I have been looking forward to studying abroad in Italy since I learned that the very concept existed and that did not change once I arrived at Vassar. After traveling to the country with my family and nearly breaking my 12-year-old neck gawking at ceiling frescos, I knew I needed to spend more time with the big guys Michelangelo and Leonardo. Beyond the obvious appeal of a land of pasta, taking a break from Vassar seemed the perfect opportunity to hit pause on the everyday stressors of internship applications and major requirements. Now I would have time to immerse myself in a language and culture different from my own—one where I could walk among history and learn about my passion for art Italian art in its native language.
I had an idea about what JYA is “supposed” to be, whether at Vassar or another university. From what I witnessed via Instagram, abroad was this pseudonymous, never-ending parade of different countries every weekend, full of photo-ops and wine tours, synonymous with “best semester of my life” and “it changed me,” among other like phrases.
But amid my share of gallivanting and punny captions were hardships I did not expect, and they came at me like a European high-speed rail line. After seeing tags full of expectations about how my JYA should look, I couldn’t help but try to integrate them. I traveled and ate to my heart’s content, but I was not prepared for the emotional strain of spreading myself so thin across a never-ending agenda.
Of course, even having the opportunity to experience travel burnout and Instagram expectation only comes with the privilege of studying abroad. But the fact remains: Travel is draining. Inexpensive flights and train tickets are consistently tempting, and sneakily nudge you into agreeing to another trip. Living out of a suitcase and existing on a loop of taxi to airport to hostel begins to take a toll on you. On top of all that, your eventual home base, the place for your post-travel rest, is unfamiliar and an ocean away from home. The new sights and sounds are stimulating, but also challenging. Part of my mind was always on high alert so I could understand the happenings around me; the rest was an afterthought. The different customs were both a breath of fresh air (late dinners and slow walking) and a slap across the face (the deeply ingrained sexism). That’s not even to mention living with people who do not speak your native language, and missing your family home and Vassar friends at the same time. Oh, right, and four classes in Italian.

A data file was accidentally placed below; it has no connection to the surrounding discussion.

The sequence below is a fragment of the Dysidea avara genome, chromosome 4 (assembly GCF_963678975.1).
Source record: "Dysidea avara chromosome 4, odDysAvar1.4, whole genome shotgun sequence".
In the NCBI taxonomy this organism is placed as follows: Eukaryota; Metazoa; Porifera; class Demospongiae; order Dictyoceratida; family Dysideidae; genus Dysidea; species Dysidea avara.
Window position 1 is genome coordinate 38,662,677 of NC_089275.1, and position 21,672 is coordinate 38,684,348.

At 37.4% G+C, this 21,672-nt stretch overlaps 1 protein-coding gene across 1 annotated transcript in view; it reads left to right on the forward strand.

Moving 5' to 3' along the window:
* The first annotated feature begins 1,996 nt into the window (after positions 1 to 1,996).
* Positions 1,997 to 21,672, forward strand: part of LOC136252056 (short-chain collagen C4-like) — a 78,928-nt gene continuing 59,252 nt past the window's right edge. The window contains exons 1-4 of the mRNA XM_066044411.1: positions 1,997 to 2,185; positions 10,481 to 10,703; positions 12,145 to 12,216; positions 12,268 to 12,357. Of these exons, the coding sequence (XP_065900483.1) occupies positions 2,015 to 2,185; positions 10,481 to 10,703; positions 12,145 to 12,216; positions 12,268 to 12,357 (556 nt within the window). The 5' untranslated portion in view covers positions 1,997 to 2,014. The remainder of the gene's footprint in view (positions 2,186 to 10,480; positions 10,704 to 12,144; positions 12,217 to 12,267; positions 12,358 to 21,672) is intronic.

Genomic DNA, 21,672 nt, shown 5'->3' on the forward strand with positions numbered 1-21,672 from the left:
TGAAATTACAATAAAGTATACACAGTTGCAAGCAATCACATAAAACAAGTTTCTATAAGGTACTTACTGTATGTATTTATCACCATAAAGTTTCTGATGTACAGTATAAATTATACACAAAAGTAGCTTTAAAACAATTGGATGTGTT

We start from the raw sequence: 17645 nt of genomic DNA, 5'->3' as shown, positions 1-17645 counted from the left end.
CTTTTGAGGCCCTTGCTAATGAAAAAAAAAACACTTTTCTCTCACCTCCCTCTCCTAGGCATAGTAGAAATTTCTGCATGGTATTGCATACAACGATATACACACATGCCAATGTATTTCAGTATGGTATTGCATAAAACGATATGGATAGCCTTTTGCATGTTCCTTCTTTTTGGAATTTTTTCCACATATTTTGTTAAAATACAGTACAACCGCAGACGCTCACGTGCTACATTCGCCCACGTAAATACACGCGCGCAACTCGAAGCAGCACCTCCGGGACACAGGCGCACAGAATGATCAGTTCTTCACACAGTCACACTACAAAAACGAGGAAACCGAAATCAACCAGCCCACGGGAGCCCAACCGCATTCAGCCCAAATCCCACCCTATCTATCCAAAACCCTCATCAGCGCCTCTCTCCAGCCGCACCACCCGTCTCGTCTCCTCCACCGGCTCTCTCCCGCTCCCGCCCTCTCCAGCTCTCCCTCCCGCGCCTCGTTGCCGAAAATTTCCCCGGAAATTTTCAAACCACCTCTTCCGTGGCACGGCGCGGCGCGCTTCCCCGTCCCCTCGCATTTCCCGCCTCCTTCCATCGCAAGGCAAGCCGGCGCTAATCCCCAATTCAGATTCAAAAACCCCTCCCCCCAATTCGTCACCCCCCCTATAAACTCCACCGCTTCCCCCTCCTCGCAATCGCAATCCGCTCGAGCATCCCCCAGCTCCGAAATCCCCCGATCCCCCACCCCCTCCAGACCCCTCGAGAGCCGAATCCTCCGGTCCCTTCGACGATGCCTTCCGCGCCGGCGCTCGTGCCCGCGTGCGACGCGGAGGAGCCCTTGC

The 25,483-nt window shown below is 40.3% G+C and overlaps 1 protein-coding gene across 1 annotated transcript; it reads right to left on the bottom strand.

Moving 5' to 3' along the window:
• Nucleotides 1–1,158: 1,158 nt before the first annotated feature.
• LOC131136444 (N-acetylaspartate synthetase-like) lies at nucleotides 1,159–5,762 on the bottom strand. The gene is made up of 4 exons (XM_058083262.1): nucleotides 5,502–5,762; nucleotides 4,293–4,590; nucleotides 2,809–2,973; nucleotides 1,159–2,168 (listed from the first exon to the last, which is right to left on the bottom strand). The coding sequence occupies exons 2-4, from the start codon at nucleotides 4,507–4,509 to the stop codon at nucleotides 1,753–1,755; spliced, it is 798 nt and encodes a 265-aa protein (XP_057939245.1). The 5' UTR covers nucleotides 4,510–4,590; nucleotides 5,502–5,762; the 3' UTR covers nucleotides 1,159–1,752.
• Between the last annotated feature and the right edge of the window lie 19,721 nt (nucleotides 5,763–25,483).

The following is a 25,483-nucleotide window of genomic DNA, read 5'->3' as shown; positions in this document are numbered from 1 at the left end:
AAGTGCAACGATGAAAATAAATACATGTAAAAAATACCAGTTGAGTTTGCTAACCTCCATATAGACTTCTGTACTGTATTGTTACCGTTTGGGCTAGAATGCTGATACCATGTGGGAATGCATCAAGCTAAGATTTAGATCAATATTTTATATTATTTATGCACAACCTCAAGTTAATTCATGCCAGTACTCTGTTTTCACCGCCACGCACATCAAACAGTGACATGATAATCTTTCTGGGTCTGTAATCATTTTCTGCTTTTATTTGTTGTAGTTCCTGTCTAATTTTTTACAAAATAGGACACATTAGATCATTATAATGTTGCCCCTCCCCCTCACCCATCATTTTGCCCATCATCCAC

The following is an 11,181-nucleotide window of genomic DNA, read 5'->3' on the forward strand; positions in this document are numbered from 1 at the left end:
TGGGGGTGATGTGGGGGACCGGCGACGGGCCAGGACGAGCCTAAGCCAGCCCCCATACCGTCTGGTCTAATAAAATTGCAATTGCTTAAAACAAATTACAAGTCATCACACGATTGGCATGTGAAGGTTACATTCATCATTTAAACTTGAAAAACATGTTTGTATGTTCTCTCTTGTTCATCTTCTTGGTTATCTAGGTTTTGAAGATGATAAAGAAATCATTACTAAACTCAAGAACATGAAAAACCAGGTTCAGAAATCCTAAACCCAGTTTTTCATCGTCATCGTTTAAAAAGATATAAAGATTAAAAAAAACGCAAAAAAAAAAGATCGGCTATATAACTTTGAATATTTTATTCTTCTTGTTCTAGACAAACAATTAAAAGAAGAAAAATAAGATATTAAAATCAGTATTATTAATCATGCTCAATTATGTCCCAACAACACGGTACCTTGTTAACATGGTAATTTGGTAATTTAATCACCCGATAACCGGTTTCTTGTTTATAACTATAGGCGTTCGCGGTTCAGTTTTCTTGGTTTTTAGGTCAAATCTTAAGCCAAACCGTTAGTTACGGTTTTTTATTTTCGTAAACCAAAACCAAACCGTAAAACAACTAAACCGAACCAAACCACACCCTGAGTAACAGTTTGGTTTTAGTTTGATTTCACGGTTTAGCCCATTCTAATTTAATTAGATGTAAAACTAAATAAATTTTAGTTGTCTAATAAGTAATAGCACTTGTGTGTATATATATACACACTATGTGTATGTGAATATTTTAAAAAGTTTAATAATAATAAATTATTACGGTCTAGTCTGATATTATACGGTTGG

Every week was a catch-22: Should I go on this sunshine-filled jaunt to Barcelona with my new friends, or should I take the time I need to rest and take care of my mind and body? The ever-present and pervasive mindset of “I’m only here for so long!” ate away at me as I pushed myself beyond my social limits to obtain the so-called perfect abroad experience. Rimini this weekend? Let’s go! Meet up across the city to see the Christmas tree lighting that would only happen once? I couldn’t say no.
As time went on, I grew more and more exhausted. I missed home. I had midterms. I deeply enjoyed my daily morning espresso, but just wanted a breakfast sandwich, for God’s sake! Finally, a seemingly obvious breakthrough came to me: just because abroad was a once-in-a-lifetime opportunity, I didn’t mean have to move around every moment of every day.
So yeah, that’s all to say that I rewatched all of “Glee” while I was in Italy. Even Season Six. Because JYA would not be worth the stress, anxiety and occasional sadness if I did not take the time to take care of myself. JYA isn’t meant to be a competition of who can visit the most countries in four months. It’s what you make of it; it’s how you let your new environment shape your experiences and maybe even shape you.
I personally returned with an aggressively Italian tattoo, a newfound understanding of my own work-play-relax balance and, naturally, too many memories to count. Say parmigiano!